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On my plate: Noor Murad and Yotam Ottolenghi reveal their ‘flavour bombs’ in new book

© Press Association ImagesChefs Noor Murad and Yotam Ottolenghi rustle up more treats in the Test Kitchen
Chefs Noor Murad and Yotam Ottolenghi rustle up more treats in the Test Kitchen

Ottolenghi’s Test Kitchen – a buzzing hub of food creativity, brought together by Yotam Ottolenghi – sounds like some kind of culinary utopia.

The OTK, as it’s lovingly known, headed up by fellow chef Noor Murad, 32, is where the new Ottolenghi recipes are dreamed up – and a few kitchen mishaps are encountered.

“Exploding aubergines” are not unfamiliar in the OTK, shares Ottolenghi.

“When you cook an aubergine without cutting it, there is a chance you’re going to get steam inside the skin, and then it kind of pops,” said the Israeli-born British chef. “And if it’s further down the line, it is a big pop. Personally at home, and I think one or two times in the Test Kitchen, we have had this.

“It’s fine if it’s in the oven, because you just need to clean the oven. But if it’s on the stovetop, it’s the whole kitchen that’s covered in bits of aubergine.”

The moral of the story? “Pierce your aubergines before you start cooking them, if you cook them whole,” the 53-year-old urged.

Aubergines are a classic ingredient in the Ottolenghi repertoire, joining the likes of kohlrabi and za’atar in the latest book co-authored with Murad, Ottolenghi Test Kitchen: Extra Good Things, a follow-up to the first OTK book in 2021, Shelf Love.

“Where Shelf Love was all about stripping your shelves, Extra Good Things is all about filling them back up with all the different condiments and sauces, sprinkles and pickles that you can use to accessorise your meals,” said Murad. “I feel like extra things are super-relevant right now.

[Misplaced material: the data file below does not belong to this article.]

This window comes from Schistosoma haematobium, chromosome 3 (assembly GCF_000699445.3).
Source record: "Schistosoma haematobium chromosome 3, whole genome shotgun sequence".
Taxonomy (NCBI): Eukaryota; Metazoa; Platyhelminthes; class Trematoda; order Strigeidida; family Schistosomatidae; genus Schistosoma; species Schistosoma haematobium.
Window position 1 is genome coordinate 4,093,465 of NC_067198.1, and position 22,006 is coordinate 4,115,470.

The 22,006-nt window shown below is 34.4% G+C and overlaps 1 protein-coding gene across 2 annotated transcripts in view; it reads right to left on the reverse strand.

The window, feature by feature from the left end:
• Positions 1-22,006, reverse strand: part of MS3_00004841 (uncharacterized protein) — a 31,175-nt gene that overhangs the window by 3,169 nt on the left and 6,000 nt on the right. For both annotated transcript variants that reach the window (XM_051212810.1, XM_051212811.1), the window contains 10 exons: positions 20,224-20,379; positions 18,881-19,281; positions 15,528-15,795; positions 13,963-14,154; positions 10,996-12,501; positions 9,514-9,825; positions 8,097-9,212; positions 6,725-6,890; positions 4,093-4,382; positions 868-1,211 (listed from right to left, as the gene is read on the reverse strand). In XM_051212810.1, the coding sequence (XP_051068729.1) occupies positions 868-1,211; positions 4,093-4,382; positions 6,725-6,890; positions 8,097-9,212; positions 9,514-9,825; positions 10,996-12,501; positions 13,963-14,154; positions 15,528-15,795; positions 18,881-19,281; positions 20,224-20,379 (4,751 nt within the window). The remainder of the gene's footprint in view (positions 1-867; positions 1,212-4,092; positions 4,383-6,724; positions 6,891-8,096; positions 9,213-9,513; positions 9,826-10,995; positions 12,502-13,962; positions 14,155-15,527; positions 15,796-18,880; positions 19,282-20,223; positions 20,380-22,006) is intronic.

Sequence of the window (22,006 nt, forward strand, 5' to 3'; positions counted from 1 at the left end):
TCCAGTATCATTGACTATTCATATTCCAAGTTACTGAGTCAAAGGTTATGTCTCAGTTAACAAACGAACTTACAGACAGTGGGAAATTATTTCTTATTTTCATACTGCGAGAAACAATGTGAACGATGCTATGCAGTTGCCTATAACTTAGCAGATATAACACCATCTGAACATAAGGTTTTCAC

“It’s a way of bringing luxury to your table at home. So you can have beans on toast or scrambled eggs, or something really simple, but then you can elevate it with all these little flavour bombs.” Despite being around food and cooking all day, Murad still tries to make time for it after work. “I do still cook at home, because I’m quite health-conscious – it’s really, really simple food, something like a frittata or a soup,” she said. “Your palate is being assaulted all day with all these amazing flavours, then you almost need to calm it back down.”

Ottolenghi agreed entirely, although he’s even less inclined to cook after coming home from work.

“I pick – there are a lot of food leftovers from the kids, because kids never finish their meal,” he said. “Sometimes around 9.30pm I often think I’ll go to bed without dinner, because I’ve eaten all day – but there is this moment just before you’re about to go to bed, 9.30pm, 10pm, when you’re hungry. Then I often get a slice of cheese and pickle – I love that combination.”

Ottolenghi’s recipes tend to involve a few more ingredients than just cheese and pickle, and his style is so distinct that his name has even become a verb: ‘to Ottolenghify’.

He said: “It’s funny, because I knew it was used in a particular way – ‘Oh, let’s do Ottolenghi’ – but when Noor wrote the introduction to this book and she used the verb ‘to Ottolenghify’… I understood what she meant as soon as I read it.

“In some way, that means to inject something which is delicious but familiar with something which is a bit unfamiliar, and a bit of excitement.” So what would it mean if you were ‘to Noorify’ a dish? Or “to Noorish”, a play on “nourish”, as he dubbed it. Ottolenghi said: “There’s a lot of zing in the way Noor cooks, with acidity and with herbs. The other thing I love about the way Noor cooks is there’s always a nice little finishing touch that is above and beyond – it’s not just a garnish, it’s a very well thought-out garnish that rhymes with the flavour that is already in there.”


Ottolenghi Test Kitchen: Extra Good Things by Noor Murad and Yotam Ottolenghi, Ebury Press, £25, is available now. Photography by Elena Heatherwick.